When to Replace or Recharge Your Fire Extinguisher

When to Replace or Recharge Your Fire Extinguisher

Fire extinguishers are essential to being prepared for a potential fire emergency. However, they must also be maintained and replaced or recharged when necessary. Knowing when to replace or recharge a fire extinguisher can help ensure that your home or business is well-equipped in an emergency. In this blog post, we will discuss why it is essential to maintain your fire extinguisher regularly and when to replace or recharge it.

When to Replace or Recharge Your Fire Extinguisher

You already know that handheld fire extinguishers are vital to your business’s fire safety plan. Of course, the extinguishers in your building can only be effective if they’re fully charged and in excellent condition. If you newly discharged the fire extinguisher to fight the blaze, you have two options: you can either recharge it or replace the entire canister.

1. When To Recharge A Fire Extinguisher

Most of the time, recharging a fire extinguisher is the best choice, so always explore this option first. You should recharge your fire extinguisher:

  • If the canister is in good condition: Most high-quality fire extinguishers are designed to last many years with proper maintenance. As long as your fire extinguisher’s exterior shell and other components are in good condition, plan to recharge it. This choice reduces waste and saves you money.
  • Even when only a small amount has been discharged: Whether you emptied the whole canister fighting a fire or you released just a small amount of pressure, you need to recharge the fire extinguisher. Even a tiny bit of pressure loss could make it harder to fight a fire next time.
  • Every 10 years: The durable construction of portable fire extinguishers helps them hold a charge for years. Still, the National Fire Protection Association (NFPA) requires rechargeable fire extinguishers to be recharged every 10 years.
When to Replace or Recharge Your Fire Extinguisher

2. When To Replace A Fire Extinguisher

While you should always explore recharging options first, sometimes a replacement is best. You should replace your fire extinguisher:

  • If the canister is slowly losing its charge: If you haven’t used your fire extinguisher in a long time, but the pressure gauge is slowly going down, the nozzle may be leaky, or the shell cracked. Either way, a slow pressure loss is a reason enough to replace the fire extinguisher.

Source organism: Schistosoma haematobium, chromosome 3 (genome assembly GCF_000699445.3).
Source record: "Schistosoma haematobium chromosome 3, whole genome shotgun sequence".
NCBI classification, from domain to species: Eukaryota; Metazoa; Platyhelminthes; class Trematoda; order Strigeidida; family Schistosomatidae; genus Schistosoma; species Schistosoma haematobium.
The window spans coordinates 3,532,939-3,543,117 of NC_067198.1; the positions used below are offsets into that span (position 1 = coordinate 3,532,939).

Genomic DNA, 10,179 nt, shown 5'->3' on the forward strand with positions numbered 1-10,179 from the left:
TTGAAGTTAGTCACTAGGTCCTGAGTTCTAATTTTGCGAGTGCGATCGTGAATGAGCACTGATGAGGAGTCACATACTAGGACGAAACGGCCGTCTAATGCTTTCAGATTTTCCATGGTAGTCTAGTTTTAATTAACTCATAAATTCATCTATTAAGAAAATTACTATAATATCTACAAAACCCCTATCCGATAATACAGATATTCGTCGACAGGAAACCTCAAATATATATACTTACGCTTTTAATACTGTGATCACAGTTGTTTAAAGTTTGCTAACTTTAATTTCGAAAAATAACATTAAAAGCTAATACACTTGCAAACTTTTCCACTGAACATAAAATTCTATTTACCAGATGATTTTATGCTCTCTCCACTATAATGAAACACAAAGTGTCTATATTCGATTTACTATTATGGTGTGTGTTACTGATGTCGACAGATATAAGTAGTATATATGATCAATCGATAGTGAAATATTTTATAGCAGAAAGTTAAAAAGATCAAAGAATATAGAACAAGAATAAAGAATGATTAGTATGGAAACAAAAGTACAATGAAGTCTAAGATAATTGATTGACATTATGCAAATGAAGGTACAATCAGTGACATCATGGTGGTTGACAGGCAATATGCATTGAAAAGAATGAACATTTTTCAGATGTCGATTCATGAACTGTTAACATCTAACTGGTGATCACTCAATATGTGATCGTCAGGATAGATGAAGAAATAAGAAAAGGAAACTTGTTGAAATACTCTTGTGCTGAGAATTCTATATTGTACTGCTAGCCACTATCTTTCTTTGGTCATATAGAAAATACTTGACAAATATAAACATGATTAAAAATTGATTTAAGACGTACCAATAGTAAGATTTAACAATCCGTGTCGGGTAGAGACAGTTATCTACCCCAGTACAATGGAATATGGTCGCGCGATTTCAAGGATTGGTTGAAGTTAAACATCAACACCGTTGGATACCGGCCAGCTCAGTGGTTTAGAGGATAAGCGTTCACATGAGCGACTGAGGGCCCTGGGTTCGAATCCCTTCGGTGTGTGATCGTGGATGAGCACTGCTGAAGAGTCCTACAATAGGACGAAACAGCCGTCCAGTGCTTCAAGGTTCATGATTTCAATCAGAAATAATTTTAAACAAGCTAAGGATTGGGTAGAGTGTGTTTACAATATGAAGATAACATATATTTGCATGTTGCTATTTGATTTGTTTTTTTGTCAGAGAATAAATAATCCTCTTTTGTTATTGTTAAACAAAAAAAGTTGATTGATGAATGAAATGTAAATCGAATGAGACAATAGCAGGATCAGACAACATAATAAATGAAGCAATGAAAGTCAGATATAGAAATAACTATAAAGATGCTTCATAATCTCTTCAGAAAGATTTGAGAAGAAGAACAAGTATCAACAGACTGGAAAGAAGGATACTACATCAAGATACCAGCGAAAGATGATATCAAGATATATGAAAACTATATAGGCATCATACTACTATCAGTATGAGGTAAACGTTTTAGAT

• If any other parts are damaged: The fire extinguisher may still hold a charge, but if the handle is wobbly or the pin is broken or missing, the extinguisher may not work properly when you need it to fight a fire. Monthly self-inspections should reveal these problems so you can replace the fire extinguisher as soon as possible.
  • If the inspection tag is missing: This tag discloses the maintenance history of the fire extinguisher. Without it, you have no idea how long it’s been since the last inspection or what condition the canister is in. It’s not worth endangering your building and the people inside when you can easily replace the fire extinguisher with a new one you know is reliable.
  • When it’s the more economical choice: Sometimes, replacing the whole unit is less expensive than recharging it, which is especially likely with small canisters. Look into your pricing options to find out for sure.
  • Every 12 years: Perhaps you have a disposable fire extinguisher that can’t be recharged. The NFPA requires you to replace these canisters every 12 years.

Maintaining your fire extinguisher is essential for the safety of everyone in your building. Use these guidelines to help you determine when to replace or recharge your fire extinguisher, and stay safe. If you have questions about fire safety, contact a professional to help you find the best solution for your business. Taking the time to research and find the right fire safety system for your needs can save lives. Don’t take any chances with the safety of your employees and customers — invest in a reliable fire extinguisher system today. It could be the difference between life and death. Stay safe!

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